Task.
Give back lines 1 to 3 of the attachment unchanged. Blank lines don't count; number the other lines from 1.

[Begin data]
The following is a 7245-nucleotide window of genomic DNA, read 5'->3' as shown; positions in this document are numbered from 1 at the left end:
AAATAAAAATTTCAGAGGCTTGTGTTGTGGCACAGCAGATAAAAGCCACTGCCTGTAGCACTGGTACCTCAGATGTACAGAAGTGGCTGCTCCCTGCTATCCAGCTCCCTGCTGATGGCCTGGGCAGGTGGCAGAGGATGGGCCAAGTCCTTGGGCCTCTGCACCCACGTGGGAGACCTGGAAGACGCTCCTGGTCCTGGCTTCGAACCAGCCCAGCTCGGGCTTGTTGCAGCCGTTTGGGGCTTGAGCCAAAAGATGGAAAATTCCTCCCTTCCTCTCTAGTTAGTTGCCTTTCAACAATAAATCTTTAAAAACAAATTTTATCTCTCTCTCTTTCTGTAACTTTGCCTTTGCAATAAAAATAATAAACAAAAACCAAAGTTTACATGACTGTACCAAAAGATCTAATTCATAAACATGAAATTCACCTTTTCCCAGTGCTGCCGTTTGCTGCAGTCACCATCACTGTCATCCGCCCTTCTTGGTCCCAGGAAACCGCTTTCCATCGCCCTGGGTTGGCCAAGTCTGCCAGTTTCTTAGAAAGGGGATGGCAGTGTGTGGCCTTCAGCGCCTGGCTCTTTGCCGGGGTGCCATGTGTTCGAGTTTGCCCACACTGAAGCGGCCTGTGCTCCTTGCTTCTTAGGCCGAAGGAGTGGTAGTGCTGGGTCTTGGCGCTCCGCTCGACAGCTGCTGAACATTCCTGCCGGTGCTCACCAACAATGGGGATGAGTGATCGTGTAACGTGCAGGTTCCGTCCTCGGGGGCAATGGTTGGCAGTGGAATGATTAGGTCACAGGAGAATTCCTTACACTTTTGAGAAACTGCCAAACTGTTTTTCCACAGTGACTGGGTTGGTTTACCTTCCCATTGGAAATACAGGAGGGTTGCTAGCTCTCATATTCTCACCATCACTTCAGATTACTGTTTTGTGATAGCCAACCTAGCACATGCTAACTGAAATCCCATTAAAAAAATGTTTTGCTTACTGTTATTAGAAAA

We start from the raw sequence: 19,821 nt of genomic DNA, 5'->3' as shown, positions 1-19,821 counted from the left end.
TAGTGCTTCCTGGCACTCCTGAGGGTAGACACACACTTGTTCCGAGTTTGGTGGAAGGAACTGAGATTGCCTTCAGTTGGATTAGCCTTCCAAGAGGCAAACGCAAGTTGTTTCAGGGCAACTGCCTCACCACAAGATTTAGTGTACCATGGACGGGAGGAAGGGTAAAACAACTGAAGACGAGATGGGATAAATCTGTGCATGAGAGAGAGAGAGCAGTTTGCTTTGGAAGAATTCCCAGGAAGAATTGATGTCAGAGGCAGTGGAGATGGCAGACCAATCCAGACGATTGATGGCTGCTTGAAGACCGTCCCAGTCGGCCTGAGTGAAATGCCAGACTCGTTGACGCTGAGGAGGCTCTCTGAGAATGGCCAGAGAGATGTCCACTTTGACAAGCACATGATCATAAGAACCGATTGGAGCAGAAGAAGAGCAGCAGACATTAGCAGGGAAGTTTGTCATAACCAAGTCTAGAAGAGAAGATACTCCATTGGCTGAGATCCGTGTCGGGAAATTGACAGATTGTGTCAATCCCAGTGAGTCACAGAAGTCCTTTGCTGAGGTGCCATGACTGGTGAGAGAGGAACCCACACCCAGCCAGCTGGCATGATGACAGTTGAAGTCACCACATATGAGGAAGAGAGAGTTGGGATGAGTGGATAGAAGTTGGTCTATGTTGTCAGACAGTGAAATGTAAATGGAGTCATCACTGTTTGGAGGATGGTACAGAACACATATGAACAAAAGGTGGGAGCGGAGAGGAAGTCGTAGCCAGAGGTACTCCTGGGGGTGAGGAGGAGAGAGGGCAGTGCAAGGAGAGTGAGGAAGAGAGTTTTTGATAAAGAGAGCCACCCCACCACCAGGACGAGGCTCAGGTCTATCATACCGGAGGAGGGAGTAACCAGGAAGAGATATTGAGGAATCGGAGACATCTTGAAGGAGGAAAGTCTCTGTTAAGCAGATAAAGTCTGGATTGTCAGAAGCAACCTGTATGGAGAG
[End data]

The following is a 7245-nucleotide window of genomic DNA, read 5'->3' as shown; positions in this document are numbered from 1 at the left end:
AAATAAAAATTTCAGAGGCTTGTGTTGTGGCACAGCAGATAAAAGCCACTGCCTGTAGCACTGGTACCTCAGATGTACAGAAGTGGCTGCTCCCTGCTATCCAGCTCCCTGCTGATGGCCTGGGCAGGTGGCAGAGGATGGGCCAAGTCCTTGGGCCTCTGCACCCACGTGGGAGACCTGGAAGACGCTCCTGGTCCTGGCTTCGAACCAGCCCAGCTCGGGCTTGTTGCAGCCGTTTGGGGCTTGAGCCAAAAGATGGAAAATTCCTCCCTTCCTCTCTAGTTAGTTGCCTTTCAACAATAAATCTTTAAAAACAAATTTTATCTCTCTCTCTTTCTGTAACTTTGCCTTTGCAATAAAAATAATAAACAAAAACCAAAGTTTACATGACTGTACCAAAAGATCTAATTCATAAACATGAAATTCACCTTTTCCCAGTGCTGCCGTTTGCTGCAGTCACCATCACTGTCATCCGCCCTTCTTGGTCCCAGGAAACCGCTTTCCATCGCCCTGGGTTGGCCAAGTCTGCCAGTTTCTTAGAAAGGGGATGGCAGTGTGTGGCCTTCAGCGCCTGGCTCTTTGCCGGGGTGCCATGTGTTCGAGTTTGCCCACACTGAAGCGGCCTGTGCTCCTTGCTTCTTAGGCCGAAGGAGTGGTAGTGCTGGGTCTTGGCGCTCCGCTCGACAGCTGCTGAACATTCCTGCCGGTGCTCACCAACAATGGGGATGAGTGATCGTGTAACGTGCAGGTTCCGTCCTCGGGGGCAATGGTTGGCAGTGGAATGATTAGGTCACAGGAGAATTCCTTACACTTTTGAGAAACTGCCAAACTGTTTTTCCACAGTGACTGGGTTGGTTTACCTTCCCATTGGAAATACAGGAGGGTTGCTAGCTCTCATATTCTCACCATCACTTCAGATTACTGTTTTGTGATAGCCAACCTAGCACATGCTAACTGAAATCCCATTAAAAAAATGTTTTGCTTACTGTTATTAGAAAA

We start from the raw sequence: 19,821 nt of genomic DNA, 5'->3' as shown, positions 1-19,821 counted from the left end.